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Five Questions looks back

Five bosses tell what kind of skills they look for in employees.

6 min read
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Yellow Light Breen, president and CEO, Maine Development Foundation, Hallowell (December 2018)

Yellow Light Breen

You have to have folks who are great at building and sustaining collaborative relationships. Everything we do is in partnership. Our research projects are done with an entity called the Maine Economic Growth Council, and also more policy-oriented platforms in partnership with the (Maine) State Chamber of Commerce. Our core initiatives lately have been in partnership with many different communities across the state, in the case of our Downtown Center; with a huge cross-section of industry stakeholders and trade associations and community and research partners, in the case of our work on a comeback strategy for the forest products industry in Maine; and with a host of nonprofit education institutions and public agencies, in our work on advancing Maine’s workforce and education pipeline, especially for adult learners. We touch just a huge range of partners. Our team members, therefore, have to be great communicators and really astute at trying to understand and listen hard for the different needs and perspectives that all those partners bring.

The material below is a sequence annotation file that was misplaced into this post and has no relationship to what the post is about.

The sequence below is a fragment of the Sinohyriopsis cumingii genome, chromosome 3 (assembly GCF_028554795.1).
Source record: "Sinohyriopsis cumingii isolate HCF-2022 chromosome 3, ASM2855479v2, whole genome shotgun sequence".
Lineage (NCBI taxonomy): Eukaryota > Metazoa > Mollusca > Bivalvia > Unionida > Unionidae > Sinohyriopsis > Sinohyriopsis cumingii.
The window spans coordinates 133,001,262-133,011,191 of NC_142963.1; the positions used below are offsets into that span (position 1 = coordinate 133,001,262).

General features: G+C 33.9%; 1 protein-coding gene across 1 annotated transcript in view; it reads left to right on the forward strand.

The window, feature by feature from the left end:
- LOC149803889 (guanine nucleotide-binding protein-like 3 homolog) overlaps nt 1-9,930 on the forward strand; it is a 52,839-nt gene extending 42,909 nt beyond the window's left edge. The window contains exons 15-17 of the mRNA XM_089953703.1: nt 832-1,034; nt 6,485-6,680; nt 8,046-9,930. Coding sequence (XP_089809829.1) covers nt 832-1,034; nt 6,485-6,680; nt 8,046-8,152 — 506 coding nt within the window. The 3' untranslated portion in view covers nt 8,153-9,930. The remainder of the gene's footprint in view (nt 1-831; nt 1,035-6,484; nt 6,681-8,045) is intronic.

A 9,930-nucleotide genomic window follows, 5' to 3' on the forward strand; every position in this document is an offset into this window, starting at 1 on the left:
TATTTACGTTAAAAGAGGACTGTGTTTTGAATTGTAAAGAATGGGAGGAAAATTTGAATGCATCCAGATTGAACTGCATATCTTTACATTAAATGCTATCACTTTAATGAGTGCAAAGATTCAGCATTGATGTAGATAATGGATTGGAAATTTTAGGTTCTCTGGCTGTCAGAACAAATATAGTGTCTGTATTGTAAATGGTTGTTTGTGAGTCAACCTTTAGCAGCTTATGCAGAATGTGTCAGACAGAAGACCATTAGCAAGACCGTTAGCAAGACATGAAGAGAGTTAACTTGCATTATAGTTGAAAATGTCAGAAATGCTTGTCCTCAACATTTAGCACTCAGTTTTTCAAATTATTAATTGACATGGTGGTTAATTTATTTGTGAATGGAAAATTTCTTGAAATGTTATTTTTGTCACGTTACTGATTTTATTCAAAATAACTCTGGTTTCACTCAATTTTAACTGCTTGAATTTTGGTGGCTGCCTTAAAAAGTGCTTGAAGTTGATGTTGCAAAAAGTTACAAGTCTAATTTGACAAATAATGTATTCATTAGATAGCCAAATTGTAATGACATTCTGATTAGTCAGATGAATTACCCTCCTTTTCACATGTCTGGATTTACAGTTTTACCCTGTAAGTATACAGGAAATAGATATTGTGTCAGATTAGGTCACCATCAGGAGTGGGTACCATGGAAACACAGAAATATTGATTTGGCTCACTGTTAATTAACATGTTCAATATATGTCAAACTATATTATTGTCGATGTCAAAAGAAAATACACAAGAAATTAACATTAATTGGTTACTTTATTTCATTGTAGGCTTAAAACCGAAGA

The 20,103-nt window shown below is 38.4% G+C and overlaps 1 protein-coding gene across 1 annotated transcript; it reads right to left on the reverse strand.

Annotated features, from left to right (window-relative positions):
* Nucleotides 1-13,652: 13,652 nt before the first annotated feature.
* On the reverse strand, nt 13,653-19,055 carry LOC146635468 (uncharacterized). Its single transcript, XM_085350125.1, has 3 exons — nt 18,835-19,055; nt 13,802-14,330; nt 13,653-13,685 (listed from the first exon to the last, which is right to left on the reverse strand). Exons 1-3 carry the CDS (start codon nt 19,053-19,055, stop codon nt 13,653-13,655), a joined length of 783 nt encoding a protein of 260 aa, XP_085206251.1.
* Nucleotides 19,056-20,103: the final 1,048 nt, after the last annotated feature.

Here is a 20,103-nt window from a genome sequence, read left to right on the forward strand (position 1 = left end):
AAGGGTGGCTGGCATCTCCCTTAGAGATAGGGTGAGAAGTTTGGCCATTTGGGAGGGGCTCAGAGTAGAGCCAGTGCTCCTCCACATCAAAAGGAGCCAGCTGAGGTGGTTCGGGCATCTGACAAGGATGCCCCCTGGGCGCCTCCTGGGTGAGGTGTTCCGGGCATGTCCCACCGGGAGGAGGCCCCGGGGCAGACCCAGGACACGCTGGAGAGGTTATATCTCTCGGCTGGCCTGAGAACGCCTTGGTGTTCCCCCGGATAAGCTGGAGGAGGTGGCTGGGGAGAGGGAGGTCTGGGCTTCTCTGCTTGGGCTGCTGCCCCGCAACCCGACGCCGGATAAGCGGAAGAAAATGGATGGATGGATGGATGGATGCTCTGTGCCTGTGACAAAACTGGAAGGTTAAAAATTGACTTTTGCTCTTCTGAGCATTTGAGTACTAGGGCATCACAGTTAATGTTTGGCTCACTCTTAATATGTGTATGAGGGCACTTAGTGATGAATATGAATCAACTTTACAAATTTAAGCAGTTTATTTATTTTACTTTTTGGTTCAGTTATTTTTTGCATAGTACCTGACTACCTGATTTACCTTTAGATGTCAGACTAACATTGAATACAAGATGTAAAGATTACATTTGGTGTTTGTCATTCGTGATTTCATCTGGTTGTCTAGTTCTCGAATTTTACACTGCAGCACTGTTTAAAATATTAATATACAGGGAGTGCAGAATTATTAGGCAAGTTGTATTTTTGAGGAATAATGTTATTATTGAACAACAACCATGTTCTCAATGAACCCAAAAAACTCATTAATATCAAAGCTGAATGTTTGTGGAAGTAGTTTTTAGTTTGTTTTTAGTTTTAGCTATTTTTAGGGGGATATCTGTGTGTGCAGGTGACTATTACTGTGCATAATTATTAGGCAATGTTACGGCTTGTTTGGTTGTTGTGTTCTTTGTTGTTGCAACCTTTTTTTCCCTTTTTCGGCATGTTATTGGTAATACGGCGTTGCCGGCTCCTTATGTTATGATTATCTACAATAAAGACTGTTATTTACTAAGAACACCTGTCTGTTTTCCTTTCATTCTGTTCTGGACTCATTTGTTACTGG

There are certain temperaments and modalities of being that make you maybe more open and collaborative than other types of people, but there are a lot of learnable skills in terms of how to facilitate, how to shut up and listen, how to feed people’s input and data back to them so they know it was heard. There are just many, many great practical learnings and hints that make you effective if you really work hard at it. I don’t consider myself to be a great collaborator or listener, because of DNA; but when I am effective, it’s because I am practicing and working hard at it.


Eric Jermyn, president, Cross Benefit Solutions, Portland (February 2019)

Also, the ability to think on your feet and the ability to carry on a conversation. If I do a job interview and someone is not able to converse clearly and effectively, that says a lot about their ability to work in an incredibly complex industry like employee benefits.

Attention to detail — we are charged with protecting our customers in an era where the potential for error has never been greater, with the advent of the Affordable Care Act. The pressure that employers face in delivering benefits to their employees has never been greater and the risks are incredibly great, so attention to detail is absolutely essential in our industry.


Nick Alberding, CEO Pine State Trading, Gardiner (January 2019)

From left, Keith Canning, Gena Canning and Nick Alberding Nick Alberding photo